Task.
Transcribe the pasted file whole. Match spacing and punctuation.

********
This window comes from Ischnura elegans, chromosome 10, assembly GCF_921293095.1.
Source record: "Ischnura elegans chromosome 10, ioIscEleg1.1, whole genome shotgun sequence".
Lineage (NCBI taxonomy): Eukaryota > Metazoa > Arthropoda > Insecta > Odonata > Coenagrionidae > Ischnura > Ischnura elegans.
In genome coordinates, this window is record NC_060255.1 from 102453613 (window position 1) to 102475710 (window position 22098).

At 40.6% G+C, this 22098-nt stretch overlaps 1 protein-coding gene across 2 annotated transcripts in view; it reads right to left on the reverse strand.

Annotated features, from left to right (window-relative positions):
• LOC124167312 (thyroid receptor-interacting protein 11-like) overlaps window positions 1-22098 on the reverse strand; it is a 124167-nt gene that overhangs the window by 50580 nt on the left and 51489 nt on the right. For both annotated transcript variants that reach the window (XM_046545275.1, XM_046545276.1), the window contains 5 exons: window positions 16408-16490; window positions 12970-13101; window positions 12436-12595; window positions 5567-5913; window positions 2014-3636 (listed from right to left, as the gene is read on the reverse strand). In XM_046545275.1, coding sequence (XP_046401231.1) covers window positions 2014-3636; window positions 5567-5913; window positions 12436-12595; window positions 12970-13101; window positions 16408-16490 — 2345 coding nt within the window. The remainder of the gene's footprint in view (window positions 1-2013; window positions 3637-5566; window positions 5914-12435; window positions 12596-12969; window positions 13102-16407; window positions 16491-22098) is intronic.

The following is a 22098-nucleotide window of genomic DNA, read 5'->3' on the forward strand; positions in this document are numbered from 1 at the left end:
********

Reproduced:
This window comes from Ischnura elegans, chromosome 10, assembly GCF_921293095.1.
Source record: "Ischnura elegans chromosome 10, ioIscEleg1.1, whole genome shotgun sequence".
Lineage (NCBI taxonomy): Eukaryota > Metazoa > Arthropoda > Insecta > Odonata > Coenagrionidae > Ischnura > Ischnura elegans.
In genome coordinates, this window is record NC_060255.1 from 102453613 (window position 1) to 102475710 (window position 22098).

At 40.6% G+C, this 22098-nt stretch overlaps 1 protein-coding gene across 2 annotated transcripts in view; it reads right to left on the reverse strand.

Annotated features, from left to right (window-relative positions):
• LOC124167312 (thyroid receptor-interacting protein 11-like) overlaps window positions 1-22098 on the reverse strand; it is a 124167-nt gene that overhangs the window by 50580 nt on the left and 51489 nt on the right. For both annotated transcript variants that reach the window (XM_046545275.1, XM_046545276.1), the window contains 5 exons: window positions 16408-16490; window positions 12970-13101; window positions 12436-12595; window positions 5567-5913; window positions 2014-3636 (listed from right to left, as the gene is read on the reverse strand). In XM_046545275.1, coding sequence (XP_046401231.1) covers window positions 2014-3636; window positions 5567-5913; window positions 12436-12595; window positions 12970-13101; window positions 16408-16490 — 2345 coding nt within the window. The remainder of the gene's footprint in view (window positions 1-2013; window positions 3637-5566; window positions 5914-12435; window positions 12596-12969; window positions 13102-16407; window positions 16491-22098) is intronic.

The following is a 22098-nucleotide window of genomic DNA, read 5'->3' on the forward strand; positions in this document are numbered from 1 at the left end: